A breakthrough that rocked my understanding

Do you think of yourself as a curious person? 

Recently I realized there have been times when I thought I was curious, but I wasn’t. The following insights into curiosity have rocked my understanding of this state of being.

Curiosity as a mechanism to control. I would tell myself, I’m really curious about why my client believes X, Y or Z, but I now recognize that I wanted to understand what they believed so that I could steer them in the direction I thought they should go in. I’m not judging my inclination to steer, (not yet) but I’m recognizing that I thought I was being curious but I wasn’t. I was seeking a pathway to control. I’ve done this as a coach, I’ve done this as a leader, I’ve done this with my husband and son. I tell myself I’m curious about what they think or feel, but I’m really trying to understand them so that I can manipulate or control them. And yes, that’s hard to admit. This is not true curiosity. 

Curiosity as a pathway to outcomes. This form of what I thought was curiosity was really about accomplishing something or achieving some outcomes. I would tell myself, I’m curious about what might happen if…if I redistribute leadership, or …if I present this PD in this way… But I actually had an end in mind that I wanted to get to. I’m also not judging having a goal or outcome – I am noticing that again, I thought I was being curious, but I wasn’t open going into the inquiry; I was trying to find data that would lead me to the conclusion I’d already come to. This is not true curiosity.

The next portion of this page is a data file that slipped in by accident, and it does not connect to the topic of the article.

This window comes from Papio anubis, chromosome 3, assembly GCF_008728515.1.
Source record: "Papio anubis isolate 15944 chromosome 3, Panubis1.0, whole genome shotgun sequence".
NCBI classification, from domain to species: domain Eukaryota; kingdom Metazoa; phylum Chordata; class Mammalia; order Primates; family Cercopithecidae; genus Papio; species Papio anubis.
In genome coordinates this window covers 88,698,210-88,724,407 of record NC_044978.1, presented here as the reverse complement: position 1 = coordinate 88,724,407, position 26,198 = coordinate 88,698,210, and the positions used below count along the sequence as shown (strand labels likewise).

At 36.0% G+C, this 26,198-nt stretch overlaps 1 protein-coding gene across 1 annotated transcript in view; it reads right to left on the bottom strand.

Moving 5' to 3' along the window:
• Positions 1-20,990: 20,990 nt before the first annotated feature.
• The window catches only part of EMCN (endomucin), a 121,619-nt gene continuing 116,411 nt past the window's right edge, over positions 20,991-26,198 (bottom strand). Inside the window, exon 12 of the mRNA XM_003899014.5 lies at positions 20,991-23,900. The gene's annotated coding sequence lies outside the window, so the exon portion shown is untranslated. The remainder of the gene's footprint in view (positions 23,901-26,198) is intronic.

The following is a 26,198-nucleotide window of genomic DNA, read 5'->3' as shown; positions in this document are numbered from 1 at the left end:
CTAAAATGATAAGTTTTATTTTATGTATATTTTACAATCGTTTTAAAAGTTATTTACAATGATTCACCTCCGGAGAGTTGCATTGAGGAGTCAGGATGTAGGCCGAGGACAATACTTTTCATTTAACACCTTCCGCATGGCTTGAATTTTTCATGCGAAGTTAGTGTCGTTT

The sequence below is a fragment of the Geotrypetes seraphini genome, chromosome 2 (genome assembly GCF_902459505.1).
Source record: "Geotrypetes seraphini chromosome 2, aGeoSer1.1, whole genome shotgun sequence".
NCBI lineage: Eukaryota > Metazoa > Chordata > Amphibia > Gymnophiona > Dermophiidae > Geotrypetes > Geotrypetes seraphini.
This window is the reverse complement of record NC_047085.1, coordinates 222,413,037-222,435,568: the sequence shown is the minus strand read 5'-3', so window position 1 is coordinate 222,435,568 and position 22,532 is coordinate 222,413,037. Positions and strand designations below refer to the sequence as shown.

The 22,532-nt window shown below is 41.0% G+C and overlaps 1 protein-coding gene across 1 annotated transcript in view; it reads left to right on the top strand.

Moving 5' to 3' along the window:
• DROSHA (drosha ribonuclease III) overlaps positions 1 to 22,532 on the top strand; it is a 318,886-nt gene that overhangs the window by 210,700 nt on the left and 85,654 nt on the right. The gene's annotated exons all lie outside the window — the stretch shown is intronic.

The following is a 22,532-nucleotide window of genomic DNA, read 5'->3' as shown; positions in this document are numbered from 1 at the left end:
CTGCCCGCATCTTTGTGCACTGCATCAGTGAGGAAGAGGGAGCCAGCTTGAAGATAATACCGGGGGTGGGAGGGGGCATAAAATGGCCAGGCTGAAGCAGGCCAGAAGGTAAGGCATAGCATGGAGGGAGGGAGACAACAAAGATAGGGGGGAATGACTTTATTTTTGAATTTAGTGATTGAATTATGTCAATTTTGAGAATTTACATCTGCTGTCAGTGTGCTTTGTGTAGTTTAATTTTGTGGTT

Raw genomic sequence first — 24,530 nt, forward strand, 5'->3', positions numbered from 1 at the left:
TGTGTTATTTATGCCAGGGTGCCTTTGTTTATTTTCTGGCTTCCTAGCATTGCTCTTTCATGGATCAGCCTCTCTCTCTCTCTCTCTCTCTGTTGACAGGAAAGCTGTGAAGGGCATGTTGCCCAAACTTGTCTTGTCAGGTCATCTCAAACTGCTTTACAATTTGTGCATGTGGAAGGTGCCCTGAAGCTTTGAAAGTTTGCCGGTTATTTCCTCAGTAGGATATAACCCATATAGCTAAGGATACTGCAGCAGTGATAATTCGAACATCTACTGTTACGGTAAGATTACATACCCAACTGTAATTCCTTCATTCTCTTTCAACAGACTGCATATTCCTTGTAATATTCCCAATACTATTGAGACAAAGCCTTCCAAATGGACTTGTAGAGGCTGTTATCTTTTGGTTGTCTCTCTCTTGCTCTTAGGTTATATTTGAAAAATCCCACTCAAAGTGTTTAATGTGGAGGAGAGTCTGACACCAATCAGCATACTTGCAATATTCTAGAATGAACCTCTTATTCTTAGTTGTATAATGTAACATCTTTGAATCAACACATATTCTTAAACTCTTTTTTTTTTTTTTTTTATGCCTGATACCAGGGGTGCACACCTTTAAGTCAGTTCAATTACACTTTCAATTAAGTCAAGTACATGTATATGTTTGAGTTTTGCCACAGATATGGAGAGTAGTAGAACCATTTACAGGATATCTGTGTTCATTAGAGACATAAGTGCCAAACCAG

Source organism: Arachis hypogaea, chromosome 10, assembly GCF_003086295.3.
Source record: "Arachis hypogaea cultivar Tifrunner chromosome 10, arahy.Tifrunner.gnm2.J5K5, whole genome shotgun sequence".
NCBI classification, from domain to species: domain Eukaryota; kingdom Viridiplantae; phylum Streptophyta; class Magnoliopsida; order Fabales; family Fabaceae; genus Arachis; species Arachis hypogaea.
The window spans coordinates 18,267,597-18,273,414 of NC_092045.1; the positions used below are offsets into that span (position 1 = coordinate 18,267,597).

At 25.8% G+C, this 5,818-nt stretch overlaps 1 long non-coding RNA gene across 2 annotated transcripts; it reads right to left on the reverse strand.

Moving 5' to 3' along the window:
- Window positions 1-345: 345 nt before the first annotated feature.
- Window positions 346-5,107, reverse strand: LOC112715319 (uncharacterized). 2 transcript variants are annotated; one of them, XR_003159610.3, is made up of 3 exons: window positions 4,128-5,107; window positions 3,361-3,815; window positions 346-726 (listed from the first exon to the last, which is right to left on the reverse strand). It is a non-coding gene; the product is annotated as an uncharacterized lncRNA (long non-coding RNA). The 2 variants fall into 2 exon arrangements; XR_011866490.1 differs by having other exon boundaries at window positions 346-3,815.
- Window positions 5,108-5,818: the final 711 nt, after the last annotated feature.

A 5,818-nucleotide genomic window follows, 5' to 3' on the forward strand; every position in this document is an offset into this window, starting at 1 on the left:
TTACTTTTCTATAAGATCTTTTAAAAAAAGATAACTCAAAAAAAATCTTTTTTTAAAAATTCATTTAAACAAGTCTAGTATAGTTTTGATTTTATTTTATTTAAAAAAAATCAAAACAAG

True curiosity: I’m finding that true curiosity is equally terrifying and exhilarating. It requires a willingness to give up everything I’ve ever known or believed. Everything. It’s hard for me to be in that state. It demands tremendous courage. It means I need to accept my fear. 

I find that when I’m in a state of true curiosity, I connect more deeply with others. I discover solutions to problems that have long perplexed me. I am more effective as a coach and leader. Being in true curiosity requires me to regularly explore my fear and longings, but so far, it’s been thrilling and rewarding. I’ve been trying out true curiosity with my husband and son, with friends and colleagues, and with clients. It’s hard and not hard.